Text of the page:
Annette Baier Prize

Annette Claire Baier was a New Zealand philosopher and Hume scholar, focused in particular on Hume's moral psychology.

Commencing in 2016, The Australasian Association of Philosophy (AAP) offers an annual monetary prize for an outstanding philosophical paper or book chapter published by an Australasian woman during the previous calendar year. 











Criterion of evaluation

    The sole criterion for the prize is philosophical merit. 

    The judging panel will consider and score entries on:

    • Overall impression of merit 
    • Originality
    • Scholarship 
    • Clarity of expression

    Eligibility

    Papers must be nominated to be considered for the prize. Nominations may be made by the author or by someone else. 

    Entries must appear in print (or in final form if the publication is online only) in the year previous to the prize award. 

    The prize is open to published papers or book chapters (i.e. chapters in edited anthologies) in any area of philosophy.

    The prize is open to female professional philosophers who are actively engaged in an Australasian higher education and/or research institution.

    Entries/nominations for pieces published in 2016 should be in electronic copy and must be received by the Executive Officer no later than 28th February 2017

      Entries should be received in electronic copy and include:
      • A completed nomination form 
      • A PDF copy of the nominated piece in its published form
      • Full citation details

      2016 Annette Baier Prize Winner

      Monima Chadha

       “Time-Series of Ephemeral Impressions: The Abhidharma-Buddhist View of Conscious Experience,” Phenomenology and Cognitive Sciences: 14 (3), pp. 543–560.

      This paper defends the Buddhist Abhidharma theory of experience from phenomenological and metaphysical challenges due to the doctrine of momentariness, the view that ‘seemingly rich conscious experiences are made fully available in a moment’. (544) It is a very thorough paper, responding to recent criticisms by Dan Zahavi and others, and elegantly weaving together history of philosophy in the Buddhist tradition, contemporary analytic philosophy, empirical neuroscience and the phenomenology of Husserl to craft an intricate united view. The piece is incredibly rich, and correspondingly complex, due to the worlds of knowledge navigated. It carefully treads the line between textual fidelity to particular traditions and conceptual engagement across traditions. The committee judged the paper to be of a high standard of scholarship, clarity, and overall merit, and found that one could keep reading this piece and finding more insights in it.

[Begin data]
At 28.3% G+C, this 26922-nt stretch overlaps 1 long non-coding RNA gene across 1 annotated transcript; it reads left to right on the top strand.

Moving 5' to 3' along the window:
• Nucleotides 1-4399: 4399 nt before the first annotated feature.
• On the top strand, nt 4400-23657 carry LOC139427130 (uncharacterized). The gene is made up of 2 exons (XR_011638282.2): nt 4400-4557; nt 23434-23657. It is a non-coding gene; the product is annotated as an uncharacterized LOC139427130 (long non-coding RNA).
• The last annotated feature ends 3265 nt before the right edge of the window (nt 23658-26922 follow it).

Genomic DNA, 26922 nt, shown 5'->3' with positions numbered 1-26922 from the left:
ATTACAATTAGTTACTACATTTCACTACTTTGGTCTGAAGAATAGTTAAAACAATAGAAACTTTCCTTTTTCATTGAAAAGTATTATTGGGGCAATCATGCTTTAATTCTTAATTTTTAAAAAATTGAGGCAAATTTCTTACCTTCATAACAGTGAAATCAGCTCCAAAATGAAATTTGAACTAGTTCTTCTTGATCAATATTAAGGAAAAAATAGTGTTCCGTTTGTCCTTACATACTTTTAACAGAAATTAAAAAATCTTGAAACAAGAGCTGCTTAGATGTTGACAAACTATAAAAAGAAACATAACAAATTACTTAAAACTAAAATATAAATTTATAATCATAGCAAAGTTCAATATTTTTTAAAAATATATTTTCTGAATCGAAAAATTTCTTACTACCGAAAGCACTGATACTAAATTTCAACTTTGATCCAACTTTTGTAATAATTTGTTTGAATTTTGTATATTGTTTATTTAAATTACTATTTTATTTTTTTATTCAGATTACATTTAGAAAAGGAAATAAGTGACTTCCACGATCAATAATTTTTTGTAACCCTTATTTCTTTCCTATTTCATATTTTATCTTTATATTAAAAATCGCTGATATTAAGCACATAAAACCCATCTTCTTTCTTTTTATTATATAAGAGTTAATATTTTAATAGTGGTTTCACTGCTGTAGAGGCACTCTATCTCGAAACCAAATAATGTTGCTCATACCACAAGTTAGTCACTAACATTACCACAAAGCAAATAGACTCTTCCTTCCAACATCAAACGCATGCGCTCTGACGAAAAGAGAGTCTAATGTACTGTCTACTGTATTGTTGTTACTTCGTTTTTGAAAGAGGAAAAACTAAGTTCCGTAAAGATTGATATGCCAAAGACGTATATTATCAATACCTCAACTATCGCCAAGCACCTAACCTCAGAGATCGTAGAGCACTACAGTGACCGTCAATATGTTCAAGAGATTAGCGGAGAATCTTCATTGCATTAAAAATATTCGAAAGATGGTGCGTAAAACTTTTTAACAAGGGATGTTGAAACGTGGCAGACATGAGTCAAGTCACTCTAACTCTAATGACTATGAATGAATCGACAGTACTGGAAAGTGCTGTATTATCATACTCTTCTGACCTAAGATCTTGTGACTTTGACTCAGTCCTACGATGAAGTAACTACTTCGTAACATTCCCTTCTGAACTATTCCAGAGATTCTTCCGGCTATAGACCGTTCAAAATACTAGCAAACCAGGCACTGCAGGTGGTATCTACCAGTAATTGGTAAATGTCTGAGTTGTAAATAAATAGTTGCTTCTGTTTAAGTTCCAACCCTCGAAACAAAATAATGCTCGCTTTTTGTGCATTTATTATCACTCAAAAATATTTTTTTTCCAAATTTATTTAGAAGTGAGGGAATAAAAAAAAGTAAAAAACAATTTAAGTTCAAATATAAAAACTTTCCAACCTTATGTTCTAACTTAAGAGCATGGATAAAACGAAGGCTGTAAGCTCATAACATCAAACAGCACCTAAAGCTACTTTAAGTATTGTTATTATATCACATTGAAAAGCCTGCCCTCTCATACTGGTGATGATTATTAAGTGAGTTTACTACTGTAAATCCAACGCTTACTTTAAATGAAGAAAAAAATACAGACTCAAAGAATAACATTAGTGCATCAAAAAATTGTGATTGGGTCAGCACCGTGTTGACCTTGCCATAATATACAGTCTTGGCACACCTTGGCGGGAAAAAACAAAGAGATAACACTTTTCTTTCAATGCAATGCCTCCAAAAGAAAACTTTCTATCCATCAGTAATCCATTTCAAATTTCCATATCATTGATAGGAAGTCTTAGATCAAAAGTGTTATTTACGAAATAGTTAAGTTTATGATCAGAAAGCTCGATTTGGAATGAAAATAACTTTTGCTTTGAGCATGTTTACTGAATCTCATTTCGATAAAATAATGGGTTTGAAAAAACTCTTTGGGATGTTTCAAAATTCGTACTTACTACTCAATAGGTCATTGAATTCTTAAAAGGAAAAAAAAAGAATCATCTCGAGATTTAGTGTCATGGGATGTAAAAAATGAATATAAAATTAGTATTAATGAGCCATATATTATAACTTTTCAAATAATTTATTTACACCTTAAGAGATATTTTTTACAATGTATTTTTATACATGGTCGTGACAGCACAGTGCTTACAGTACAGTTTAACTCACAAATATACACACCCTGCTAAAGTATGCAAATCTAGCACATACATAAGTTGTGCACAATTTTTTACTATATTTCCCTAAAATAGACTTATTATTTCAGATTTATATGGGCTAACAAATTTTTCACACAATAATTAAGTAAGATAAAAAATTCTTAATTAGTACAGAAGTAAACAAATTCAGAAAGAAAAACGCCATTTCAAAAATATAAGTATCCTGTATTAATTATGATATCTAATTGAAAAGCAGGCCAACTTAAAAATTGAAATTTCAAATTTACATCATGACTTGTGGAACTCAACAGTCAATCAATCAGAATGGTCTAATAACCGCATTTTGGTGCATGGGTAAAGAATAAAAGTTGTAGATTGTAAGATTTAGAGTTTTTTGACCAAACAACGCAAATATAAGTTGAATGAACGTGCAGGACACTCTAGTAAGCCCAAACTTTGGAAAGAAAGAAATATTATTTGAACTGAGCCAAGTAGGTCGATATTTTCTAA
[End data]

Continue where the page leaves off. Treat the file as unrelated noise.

2016 Short list



      Joanne Faulkner 

      University of New South Wales

      ‘Our own Hurricane Katrina: Aboriginal disadvantage and Australian national identity’, National Identities, 2015, 17(2),117-135.


       



      Bronwyn Finnigan 

      Australian National University

      ‘Phronesis in Aristotle: Reconciling Deliberation with Spontaneity’, Philosophy and Phenomenological Research, 2015, Vol. XCI No. 3, 674-697.

       




      Dalia Nassar

      University of Sydney

      ‘Analogy, Natural History and the Philosophy of Nature;, Journal of the Philosophy of History, 2015, 9, 240-257.





      Monima Chadha 

      Monash University

      ‘Time-Series of Ephemeral Impressions: The Abhidharma-Buddhist View of Conscious Experience’, Phenomenology and Cognitive Sciences, 2015, 14 (3), 543-560


       

      Anik Waldow  


      Anik Waldow

      University of Sydney

      Activating the Mind: Descartes’ Dreams and the Awakening of the Human Animal Machine’, Philosophy and Phenomenological Research, 2015, doi: 10.1111/phpr.12252




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